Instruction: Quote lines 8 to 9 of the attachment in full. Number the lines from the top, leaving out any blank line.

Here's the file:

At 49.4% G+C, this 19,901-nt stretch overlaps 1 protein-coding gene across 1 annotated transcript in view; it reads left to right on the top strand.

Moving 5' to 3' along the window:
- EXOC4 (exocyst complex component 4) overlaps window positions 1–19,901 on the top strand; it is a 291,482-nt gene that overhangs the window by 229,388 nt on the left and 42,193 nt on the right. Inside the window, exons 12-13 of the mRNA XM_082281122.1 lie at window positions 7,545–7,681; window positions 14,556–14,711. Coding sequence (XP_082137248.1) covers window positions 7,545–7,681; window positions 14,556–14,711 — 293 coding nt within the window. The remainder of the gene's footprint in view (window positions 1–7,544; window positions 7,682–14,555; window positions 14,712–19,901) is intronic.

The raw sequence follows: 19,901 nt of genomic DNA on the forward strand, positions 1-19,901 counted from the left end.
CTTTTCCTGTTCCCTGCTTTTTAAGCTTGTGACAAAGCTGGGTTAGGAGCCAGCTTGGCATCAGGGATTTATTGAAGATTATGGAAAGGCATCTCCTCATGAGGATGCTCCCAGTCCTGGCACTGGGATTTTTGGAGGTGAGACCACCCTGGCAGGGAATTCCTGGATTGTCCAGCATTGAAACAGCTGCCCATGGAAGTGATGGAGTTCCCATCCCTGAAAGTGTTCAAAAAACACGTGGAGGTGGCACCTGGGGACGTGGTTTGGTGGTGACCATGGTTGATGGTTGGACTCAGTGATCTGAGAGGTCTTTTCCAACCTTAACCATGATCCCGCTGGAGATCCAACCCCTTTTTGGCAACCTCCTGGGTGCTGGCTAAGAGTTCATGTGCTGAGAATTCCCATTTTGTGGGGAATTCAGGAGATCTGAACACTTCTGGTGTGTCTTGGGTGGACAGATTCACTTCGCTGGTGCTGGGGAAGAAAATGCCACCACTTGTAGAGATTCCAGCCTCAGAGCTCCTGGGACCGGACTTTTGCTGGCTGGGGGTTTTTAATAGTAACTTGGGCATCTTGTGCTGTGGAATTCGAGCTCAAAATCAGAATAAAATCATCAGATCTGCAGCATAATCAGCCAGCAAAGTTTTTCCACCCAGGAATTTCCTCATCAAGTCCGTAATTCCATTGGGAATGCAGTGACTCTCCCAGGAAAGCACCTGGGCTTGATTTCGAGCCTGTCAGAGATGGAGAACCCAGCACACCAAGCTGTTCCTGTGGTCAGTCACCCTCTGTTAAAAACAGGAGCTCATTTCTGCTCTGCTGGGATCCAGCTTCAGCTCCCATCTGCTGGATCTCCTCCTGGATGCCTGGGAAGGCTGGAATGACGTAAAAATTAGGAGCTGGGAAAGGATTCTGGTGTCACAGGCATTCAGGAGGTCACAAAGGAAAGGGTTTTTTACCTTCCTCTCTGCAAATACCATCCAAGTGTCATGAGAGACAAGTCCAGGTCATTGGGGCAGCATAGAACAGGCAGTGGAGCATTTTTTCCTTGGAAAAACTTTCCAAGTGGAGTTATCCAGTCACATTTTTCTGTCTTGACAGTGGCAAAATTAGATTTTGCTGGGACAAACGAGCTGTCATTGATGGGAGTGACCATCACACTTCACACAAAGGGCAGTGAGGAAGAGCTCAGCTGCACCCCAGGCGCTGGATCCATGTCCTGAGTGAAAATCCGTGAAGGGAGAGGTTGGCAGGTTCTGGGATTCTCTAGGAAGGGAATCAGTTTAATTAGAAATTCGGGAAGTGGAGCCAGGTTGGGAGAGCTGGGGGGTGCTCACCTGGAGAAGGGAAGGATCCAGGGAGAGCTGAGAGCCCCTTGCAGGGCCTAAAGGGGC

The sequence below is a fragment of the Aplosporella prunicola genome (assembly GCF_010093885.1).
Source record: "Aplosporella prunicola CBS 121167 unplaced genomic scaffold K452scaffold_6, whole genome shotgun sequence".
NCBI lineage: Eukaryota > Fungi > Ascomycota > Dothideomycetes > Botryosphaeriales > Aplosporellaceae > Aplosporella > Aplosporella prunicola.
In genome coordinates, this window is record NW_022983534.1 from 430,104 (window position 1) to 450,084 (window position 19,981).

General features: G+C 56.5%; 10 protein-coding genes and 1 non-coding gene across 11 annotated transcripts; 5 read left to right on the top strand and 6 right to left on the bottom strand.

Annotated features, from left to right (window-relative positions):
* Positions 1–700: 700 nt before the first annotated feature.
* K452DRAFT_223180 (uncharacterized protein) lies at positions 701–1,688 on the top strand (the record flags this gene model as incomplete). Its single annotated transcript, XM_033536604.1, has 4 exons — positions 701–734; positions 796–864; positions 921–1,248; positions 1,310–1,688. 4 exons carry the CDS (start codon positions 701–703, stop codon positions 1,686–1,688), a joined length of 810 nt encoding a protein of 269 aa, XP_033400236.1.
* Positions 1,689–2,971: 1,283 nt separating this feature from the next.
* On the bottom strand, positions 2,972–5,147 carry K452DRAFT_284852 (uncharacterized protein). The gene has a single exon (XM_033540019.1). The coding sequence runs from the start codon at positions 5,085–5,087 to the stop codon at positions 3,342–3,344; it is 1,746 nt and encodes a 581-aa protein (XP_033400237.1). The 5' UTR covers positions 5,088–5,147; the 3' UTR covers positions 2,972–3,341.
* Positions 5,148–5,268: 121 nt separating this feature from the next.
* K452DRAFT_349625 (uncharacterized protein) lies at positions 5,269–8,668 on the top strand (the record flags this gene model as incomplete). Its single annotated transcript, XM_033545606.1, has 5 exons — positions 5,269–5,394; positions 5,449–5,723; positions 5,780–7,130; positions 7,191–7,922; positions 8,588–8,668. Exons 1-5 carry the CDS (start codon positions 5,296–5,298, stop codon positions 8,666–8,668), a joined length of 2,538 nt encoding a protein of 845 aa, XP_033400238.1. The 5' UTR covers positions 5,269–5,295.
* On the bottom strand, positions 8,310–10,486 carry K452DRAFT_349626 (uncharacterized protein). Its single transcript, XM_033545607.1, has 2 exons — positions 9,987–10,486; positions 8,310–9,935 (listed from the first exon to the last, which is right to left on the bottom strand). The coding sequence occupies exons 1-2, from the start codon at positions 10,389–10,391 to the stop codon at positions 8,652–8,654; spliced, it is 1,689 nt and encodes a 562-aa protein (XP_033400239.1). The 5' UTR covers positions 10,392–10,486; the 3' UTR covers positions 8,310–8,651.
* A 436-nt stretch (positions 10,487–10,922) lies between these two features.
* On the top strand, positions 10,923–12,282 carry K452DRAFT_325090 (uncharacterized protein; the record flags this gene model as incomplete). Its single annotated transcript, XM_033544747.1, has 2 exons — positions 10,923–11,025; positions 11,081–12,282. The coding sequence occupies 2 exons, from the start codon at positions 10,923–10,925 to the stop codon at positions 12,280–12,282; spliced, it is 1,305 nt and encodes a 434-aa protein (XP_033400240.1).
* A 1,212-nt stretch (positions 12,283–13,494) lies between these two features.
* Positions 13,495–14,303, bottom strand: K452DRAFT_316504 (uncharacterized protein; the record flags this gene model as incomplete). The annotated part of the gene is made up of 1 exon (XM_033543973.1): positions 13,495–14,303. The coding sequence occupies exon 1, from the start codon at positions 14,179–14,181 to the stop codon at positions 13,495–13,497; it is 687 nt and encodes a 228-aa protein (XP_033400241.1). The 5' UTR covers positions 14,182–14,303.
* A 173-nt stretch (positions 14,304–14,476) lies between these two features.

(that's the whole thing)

NCBI lineage: Eukaryota > Fungi > Ascomycota > Dothideomycetes > Botryosphaeriales > Aplosporellaceae > Aplosporella > Aplosporella prunicola.
In genome coordinates, this window is record NW_022983534.1 from 430,104 (window position 1) to 450,084 (window position 19,981).